225 – Becoming a Clinical Supervisor
Configurations of Self – Counselling in a Prison Environment
In Episode 225 of the Counselling Tutor Podcast, your hosts Rory Lees-Oakes and Ken Kelly are back with this week’s three topics:
- In ‘Counselling Foundations’, we’ll discuss configurations of self.
- Then in ‘Focus on Self’, we’ll think about whether you might be ready to become a clinical supervisor, and why you should consider it.
- Finally in ‘Practice Matters’, Rory speaks with Wayne Lawrence about his amazing work counselling in a prison environment.
Configurations of Self [starts at 2:07 mins]
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In this week’s ‘Counselling Foundations’, we’ll look at the work of Dave Mearns on configurations of self.
The key points of this discussion include:
- Examples of these configurations of self are the different emotional voices you might find inside you, such as anger or excitement.
- These configurations of self can take over at any time.
- Recognising the voice of the client will allow you to meet them there and better understand their frame of reference.
- Each voice should be recognised and accepted – speak directly to the sub personality in order to acknowledge it; this will enable the client to feel heard.
- By watching and listening carefully, you’ll be able to recognise a client’s shift into, for example a frightened voice, and adapt your approach accordingly.
- Have a go at identifying some of your own voices and situations that they may arise.
Becoming a Clinical Supervisor [starts at 14:30 mins]
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To be a supervisor is an incredible service to others, and in this section, Rory and Ken share and discuss some of their own experiences and opinions on training to become a clinical supervisor.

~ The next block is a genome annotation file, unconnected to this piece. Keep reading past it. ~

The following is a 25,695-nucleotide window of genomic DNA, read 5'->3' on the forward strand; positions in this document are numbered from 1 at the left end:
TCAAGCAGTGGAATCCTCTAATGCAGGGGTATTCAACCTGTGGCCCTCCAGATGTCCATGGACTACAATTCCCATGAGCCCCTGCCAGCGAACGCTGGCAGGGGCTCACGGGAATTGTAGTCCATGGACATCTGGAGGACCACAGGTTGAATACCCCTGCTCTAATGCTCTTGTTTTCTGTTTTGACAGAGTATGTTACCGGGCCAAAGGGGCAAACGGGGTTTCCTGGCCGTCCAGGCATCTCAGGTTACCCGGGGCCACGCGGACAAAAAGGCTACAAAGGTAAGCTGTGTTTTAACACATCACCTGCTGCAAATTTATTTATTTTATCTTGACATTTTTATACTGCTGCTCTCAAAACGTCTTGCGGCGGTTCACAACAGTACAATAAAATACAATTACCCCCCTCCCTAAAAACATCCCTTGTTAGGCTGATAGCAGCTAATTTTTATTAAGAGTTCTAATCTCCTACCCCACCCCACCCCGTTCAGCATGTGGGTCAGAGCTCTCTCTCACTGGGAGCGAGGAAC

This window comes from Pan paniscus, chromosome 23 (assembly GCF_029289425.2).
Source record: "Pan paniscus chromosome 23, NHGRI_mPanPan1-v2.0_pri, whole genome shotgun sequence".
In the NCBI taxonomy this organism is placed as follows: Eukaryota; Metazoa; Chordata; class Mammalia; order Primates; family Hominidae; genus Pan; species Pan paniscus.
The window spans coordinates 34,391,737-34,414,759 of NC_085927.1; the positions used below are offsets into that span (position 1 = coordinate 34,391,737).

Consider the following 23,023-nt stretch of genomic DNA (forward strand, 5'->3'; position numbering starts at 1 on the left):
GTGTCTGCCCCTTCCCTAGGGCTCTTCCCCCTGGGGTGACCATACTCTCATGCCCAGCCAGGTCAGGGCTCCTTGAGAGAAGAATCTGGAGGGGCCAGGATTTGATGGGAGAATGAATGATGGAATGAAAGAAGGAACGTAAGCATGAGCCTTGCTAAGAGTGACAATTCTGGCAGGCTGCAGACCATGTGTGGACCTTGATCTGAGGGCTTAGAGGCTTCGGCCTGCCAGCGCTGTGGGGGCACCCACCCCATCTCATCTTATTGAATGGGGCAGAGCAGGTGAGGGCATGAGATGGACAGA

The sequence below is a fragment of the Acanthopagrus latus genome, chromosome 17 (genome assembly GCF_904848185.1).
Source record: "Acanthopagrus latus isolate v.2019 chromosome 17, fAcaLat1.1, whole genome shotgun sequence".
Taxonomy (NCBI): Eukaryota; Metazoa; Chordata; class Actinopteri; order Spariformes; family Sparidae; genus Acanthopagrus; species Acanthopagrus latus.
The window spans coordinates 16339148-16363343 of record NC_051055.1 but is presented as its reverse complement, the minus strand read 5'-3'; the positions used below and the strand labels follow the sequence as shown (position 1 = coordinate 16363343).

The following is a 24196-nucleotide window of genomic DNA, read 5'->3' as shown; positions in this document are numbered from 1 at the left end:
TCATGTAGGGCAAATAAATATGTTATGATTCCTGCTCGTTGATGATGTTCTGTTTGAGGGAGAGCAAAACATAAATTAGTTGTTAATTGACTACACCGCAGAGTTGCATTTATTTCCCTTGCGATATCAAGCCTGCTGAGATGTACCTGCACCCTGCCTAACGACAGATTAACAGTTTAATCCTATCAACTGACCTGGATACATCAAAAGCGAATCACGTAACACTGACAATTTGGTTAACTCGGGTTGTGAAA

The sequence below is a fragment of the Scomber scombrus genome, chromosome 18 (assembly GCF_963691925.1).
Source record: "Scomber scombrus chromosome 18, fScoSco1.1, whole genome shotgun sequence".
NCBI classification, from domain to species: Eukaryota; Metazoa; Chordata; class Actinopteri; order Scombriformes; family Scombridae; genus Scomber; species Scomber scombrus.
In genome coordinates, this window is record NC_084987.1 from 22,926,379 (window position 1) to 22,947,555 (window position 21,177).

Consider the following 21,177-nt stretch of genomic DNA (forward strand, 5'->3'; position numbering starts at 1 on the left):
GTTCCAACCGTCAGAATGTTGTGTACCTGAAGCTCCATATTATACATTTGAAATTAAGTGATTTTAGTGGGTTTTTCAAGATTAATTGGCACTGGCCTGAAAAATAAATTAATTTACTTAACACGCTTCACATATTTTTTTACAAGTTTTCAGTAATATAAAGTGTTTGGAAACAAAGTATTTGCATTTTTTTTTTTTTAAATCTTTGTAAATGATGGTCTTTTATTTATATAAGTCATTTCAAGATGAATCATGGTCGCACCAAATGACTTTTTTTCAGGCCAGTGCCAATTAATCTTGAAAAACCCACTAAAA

The main points of this discussion are:
- Becoming a clinical supervisor is a commitment, and a massive step in terms of service.
- You’ll be helping to develop other therapists, and offer support.
- Create a consultative environment that will be greatly appreciated.
- ‘CV gold’ – as another level of study, it will enhance your employability.
- The process from start to finish may take up to a year to complete.
- After the pandemic, there is a higher demand for supervisors that are able to work online.
- If you have a lot of skills and a lot of passion, why not take on this development.
Counselling in a Prison Environment [starts at 29:42 mins]
The National Counselling Society is proud to sponsor Practice Matters.
NCS are really excited to have launched their Children and Young People Therapist Register for counsellors working with the younger age group.
In this week’s ‘Practice Matters’, Rory speaks with Wayne Lawrence about his experiences of counselling in a prison environment.
The key factors of this discussion include:
- For prisoners, it’s important that they can have that one-on-one relationship, a single point of reliable contact.
- Sessions are bound by the laws and rules of the prison, e.g. a session will have to come to an immediate end if there is a lockdown.
- There is still a person-centered approach to the client – it offers communication for the client separate from prison staff.
- It’s important to be congruent.
- Be mindful that some clients feel they are not able to show vulnerability once they leave the room.
- Sessions offer permission to be something other than a tough exterior.
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Configurations of Self